COLUMBIA - South Carolina point guard Tyasha Harris didn't do a much celebrating when the Gamecocks ascended to the top of the rankings this week. She understands how tenuous it can be trying to hold onto the top.
"It feels good, but we're going to stay level headed and humble about it and just continue what we've been doing," said Harris, one of only two Gamecocks on the roster from the 2017 NCAA Tournament champions.
The Gamecocks (16-1) became the fourth women's program to earn the top spot this season after 1-2-3 (UConn, Oregon State and Oregon) from the previous week all lost. South Carolina has beaten five ranked opponents this season, most notably No. 2 Baylor back in November.
But Harris believes its foolish to think that her team will just run through the rest of a difficult schedule that starts Thursday night at Missouri and continues Monday against No. 10 Mississippi State. Looming in February are those UConn Huskies, currently No. 4 who are 8-0 all-time against South Carolina including the last six with Dawn Staley as coach.
Staley said things have been largely the same with the team since Monday's news with crisp, solid workouts to prepare for the trip to Missouri - where the Gamecocks have lost two straight.
"I know probably inside they're happy, but it's normal," Staley said Wednesday.
Staley did allow her players use of social media (she bans it during the season) on Monday to share their feelings about their status as the country's top team.
"Then we shut it off and we worked," she said.
The shuffling at the top in the women's game mirrors things in men's college basketball where six programs have held the top spot in the first 11 weeks of rankings.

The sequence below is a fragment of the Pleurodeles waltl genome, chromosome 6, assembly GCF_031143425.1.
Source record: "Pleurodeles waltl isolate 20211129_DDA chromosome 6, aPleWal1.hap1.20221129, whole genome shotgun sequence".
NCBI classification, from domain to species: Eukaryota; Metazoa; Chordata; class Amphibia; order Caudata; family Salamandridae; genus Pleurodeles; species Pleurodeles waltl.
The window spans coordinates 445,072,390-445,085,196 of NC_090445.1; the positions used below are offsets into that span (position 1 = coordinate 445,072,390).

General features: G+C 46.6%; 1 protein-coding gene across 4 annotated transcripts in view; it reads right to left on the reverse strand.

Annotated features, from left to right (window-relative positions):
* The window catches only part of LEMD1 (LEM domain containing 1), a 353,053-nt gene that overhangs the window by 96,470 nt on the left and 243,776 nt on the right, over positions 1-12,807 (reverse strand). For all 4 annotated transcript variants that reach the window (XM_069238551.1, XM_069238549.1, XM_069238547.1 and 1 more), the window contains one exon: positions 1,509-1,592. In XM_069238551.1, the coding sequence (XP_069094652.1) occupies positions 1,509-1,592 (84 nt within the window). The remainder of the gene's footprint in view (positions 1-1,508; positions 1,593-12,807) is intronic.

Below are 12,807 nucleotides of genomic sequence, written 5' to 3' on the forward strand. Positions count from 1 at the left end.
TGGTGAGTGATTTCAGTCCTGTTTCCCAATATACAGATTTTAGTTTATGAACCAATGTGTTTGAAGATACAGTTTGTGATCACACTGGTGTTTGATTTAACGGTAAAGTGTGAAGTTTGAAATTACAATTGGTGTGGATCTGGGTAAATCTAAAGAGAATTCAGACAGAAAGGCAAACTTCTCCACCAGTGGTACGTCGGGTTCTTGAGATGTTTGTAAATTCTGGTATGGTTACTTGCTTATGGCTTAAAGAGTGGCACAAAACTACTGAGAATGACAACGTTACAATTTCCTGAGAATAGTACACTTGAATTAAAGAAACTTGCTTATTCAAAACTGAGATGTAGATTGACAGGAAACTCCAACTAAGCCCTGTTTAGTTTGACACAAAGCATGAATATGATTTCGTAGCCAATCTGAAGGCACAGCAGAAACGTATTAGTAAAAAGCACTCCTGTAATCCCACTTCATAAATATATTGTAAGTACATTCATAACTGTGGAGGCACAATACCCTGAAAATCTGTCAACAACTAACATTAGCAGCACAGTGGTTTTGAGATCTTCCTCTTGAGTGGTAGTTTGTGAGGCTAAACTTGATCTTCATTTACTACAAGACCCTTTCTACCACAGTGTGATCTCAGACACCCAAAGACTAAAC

College basketball analyst Debbie Antonelli said the the carousel at the top of the polls is a reflection of the growth of women's basketball as result of the gradual increase and spread of talent from two or three dominant programs to teams all around the country.
"There's been much better depth with many teams capable of competing against anyone," she said. "It's really good for the game."
And should make for an entertaining and unpredictable NCAA Tournament, Antonelli said.
Antonelli, a Associated Press Top 25 voter, said the shuffling could continue given South Carolina's youth - two of the Gamecocks top three scorers and their top two rebounders are freshmen.
The Gamecocks, 5-1 against teams ranked in the Top 25 when they played, still have contests with current ranked Southeastern Conference teams, including Kentucky, Texas A&M, Arkansas and Tennessee.
Zia Cooke, a freshman who's third on South Carolina at 12.2 points a game, was excited about the jump to No. 1 and got congratulation texts from friends and family members. She, though, looked to leaders like Harris and senior Mikiah Herbert Harrigan to set the steady tone for what's ahead.
"I'm just going to keep working hard and continue to be humble," she said.
South Carolina's newcomers, led by top scorer and rebounder Aliyah Boston, have so far lived up to their billing as the country's No. 1 recruiting class.
Staley said the group came in ready to dig in, work and improve, attributes the coach added isn't always common among older players.
Their willingness to accept coaching and lock in defensively has lifted the Gamecocks this season.
"I will say this, some things we've had to deal with with some teams we don't have to deal with with this particular team," she said. "That gives us as a coaching staff great comfort in knowing that they can handle something."
Staley believes her team is moving in the right direction, no matter their ranking entering the postseason.
The coach said, "It just so happens that we've got a group of youngsters and a group of experienced players on one accord."
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